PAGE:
Blue Boy Lost His Dog, Sarah Siddons Her Cherub, X-Rays Show : Art: Museums use technology to check paintings’ history, uncovering details or whole figures that artists intended to conceal.
It might authenticate a Rembrandt or expose an impostor. It proved Blue Boy once had a dog. It showed theatrical grand dame Sarah Siddons was painted lounging on a burnished wood throne with a chubby, winged cherub fluttering at its base.
The X-ray machine is not just for the doctor or the dentist.
Across the United States, museums have invested thousands in the decades-old technology to take stripped-down portraits of paintings. In doing so, they hope to uncover details or whole figures artists meant to permanently conceal.
“It’s behind the scenes, and everybody loves to go behind the scenes,” said Shelley Bennett, the curator of British and Continental art at the Huntington Library, Art Collection and Botanical Gardens in San Marino. “You can see how these artists started out and the subtle changes they made that make the great artists.”
Most of the country’s major museums routinely X-ray their paintings to enhance the institutions’ understanding of their collections. Many have invested in the machines and the conservators to interpret the X-rays.
Sometimes, curators say, the effort will yield the kind of information valuable only to art experts and historians--a hidden brush stroke here, a disguised flourish there.
But there are the exceptions. The Huntington is a museum just big enough to display about 100 artworks at a time. Too small to own its own X-ray machine, the museum has spent about $20,000 to have 26 paintings X-rayed, and has made some exciting discoveries.
Take “The Blue Boy,” for example, Thomas Gainsborough’s seminal, late 18th-Century portrait of a genteel young man dolled up in shiny blue satin and delicate lace.
Bennett said Gainsborough was successful in his attempt to make the son of a close friend--a wealthy hardware merchant--look like an aristocrat.
But in the first version of the portrait, Gainsborough gave the boy a shaggy white dog--a “pooch,” as Bennett calls it--prancing at his feet.
“It brings that aristocratic illusion to earth with a thud,” said Bennett. That’s why she thinks the artist eventually painted grasses and rocks atop the fluffy figure.
Blue Boy was X-rayed once before in 1939. That film didn’t show the dog, but it did reveal that Gainsborough had used the canvas to start a portrait of an older man.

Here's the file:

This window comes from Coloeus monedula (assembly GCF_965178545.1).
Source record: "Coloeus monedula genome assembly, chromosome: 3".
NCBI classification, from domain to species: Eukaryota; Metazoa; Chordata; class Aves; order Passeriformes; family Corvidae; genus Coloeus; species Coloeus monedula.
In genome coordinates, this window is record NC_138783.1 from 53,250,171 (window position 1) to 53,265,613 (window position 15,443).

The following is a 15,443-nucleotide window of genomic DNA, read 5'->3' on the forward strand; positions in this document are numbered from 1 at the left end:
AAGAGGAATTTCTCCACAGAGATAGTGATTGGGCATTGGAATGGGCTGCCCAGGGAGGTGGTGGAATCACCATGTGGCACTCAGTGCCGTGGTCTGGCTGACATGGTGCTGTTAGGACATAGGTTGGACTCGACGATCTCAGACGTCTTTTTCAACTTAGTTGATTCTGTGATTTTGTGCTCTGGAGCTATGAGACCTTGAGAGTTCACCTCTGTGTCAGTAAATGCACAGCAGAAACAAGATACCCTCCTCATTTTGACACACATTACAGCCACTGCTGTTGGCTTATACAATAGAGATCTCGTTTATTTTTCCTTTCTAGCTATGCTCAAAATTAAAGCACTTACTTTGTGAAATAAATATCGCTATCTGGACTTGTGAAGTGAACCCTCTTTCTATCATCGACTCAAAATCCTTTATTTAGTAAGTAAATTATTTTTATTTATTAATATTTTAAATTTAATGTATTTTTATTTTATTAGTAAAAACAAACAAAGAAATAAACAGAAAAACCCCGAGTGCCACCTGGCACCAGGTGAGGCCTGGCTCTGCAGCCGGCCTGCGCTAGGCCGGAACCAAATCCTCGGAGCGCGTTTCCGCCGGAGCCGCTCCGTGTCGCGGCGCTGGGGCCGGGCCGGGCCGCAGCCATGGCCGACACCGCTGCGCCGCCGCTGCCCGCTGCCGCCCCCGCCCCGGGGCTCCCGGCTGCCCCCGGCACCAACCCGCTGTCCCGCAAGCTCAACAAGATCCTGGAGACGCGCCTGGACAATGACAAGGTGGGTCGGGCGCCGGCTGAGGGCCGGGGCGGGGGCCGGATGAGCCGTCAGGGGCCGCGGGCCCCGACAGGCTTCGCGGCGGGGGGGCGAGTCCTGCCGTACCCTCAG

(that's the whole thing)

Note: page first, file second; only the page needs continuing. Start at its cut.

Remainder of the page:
At the top of the canvas, there’s a head and a cravat of the older man. For unknown reasons, the painter abandoned the portrait, cut the canvas down and reused it in about 1770 to paint Blue Boy.
Bennett’s staff learned that Sir Joshua Reynolds’ “Sarah Siddons as the Tragic Muse” once featured a winged baby with a scroll lolling at the feet of the renowned English actress.
The curator says some of Reynolds’ peers considered this portrait, finished around 1784, to be one of the greatest ever painted. But would they have thought the same thing, Bennett wondered, with a cherub soaring across the bottom, where there is now a black strip, or if the fierce-faced Tragedy, one of the two dramatic figures flanking Siddons, had remained the weepy Pity, as Reynolds originally proposed?
“As he’s working along, you can see that his concept starts to crystallize,” Bennett said. “What we have now is a more intellectually coherent statement.”
What an Ohio State University art historian had after she did an X-ray study was the startling discovery that two paintings by a famous Flemish artist once were a single work.
Ann Morgenstern revealed a decade ago that a greedy art dealer--in a bid to make more money--probably sawed apart “The Ship of Fools,” considered one of Hieronymus Bosch’s best works, and “Intemperance.” The former is now on display at the Louvre in Paris, and the latter is housed at the Yale University Art Gallery in New Haven, Conn.
Using X-rays, she noticed that Bosch’s original drawings for “Ship of Fools” and “Intemperance” included various figures split between the two scenes.
Sometimes, as in the case of the Bosch paintings, X-rays can solve a mystery. But in many other instances, they only inflame an already heated debate.
Rembrandt, often considered the greatest painter of Holland’s 17th-Century golden age, today incites some of the most heated arguments in the modern art world. The question of what works were or were not painted by the master, rather than one of his apprentices or imitators, infuriates scholars in debates. X-rays can help to resolve or exacerbate those differences.
New York City’s Metropolitan Museum of Art is now running the exhibit “Rembrandt/Not Rembrandt,” in which the exhibit’s two curators each wrote his own catalogue, describing for the public his reason for believing a painting did or did not come from the brush of Rembrandt.
Curator Hubert Von Sonnenburg, for instance, argues that X-rays of the 1633 panel painting, “Portrait of a Woman,” reveal neither the revisions nor the sure hand that usually distinguishes the master.
But Walter Liedtke, the museum’s curator of Dutch and Flemish paintings, points out that Rembrandt was flooded with portrait commissions in the early 1630s, and so the quality of those he produced then may have varied widely. He describes the work as possibly attributable to Rembrandt.
X-rays cannot, then, solve every--or even most--artistic mysteries. But they can add to historians’ knowledge and often lend a more comprehensive understanding of a particular work of artist.
And that, museum curators hope, make the viewing of art all the more interesting.
“The art always comes first,” said Joe Fronek, a senior paintings conservator at the Los Angeles County Museum of Art. “The technical data is just a means at getting to the enjoyment of the painting.”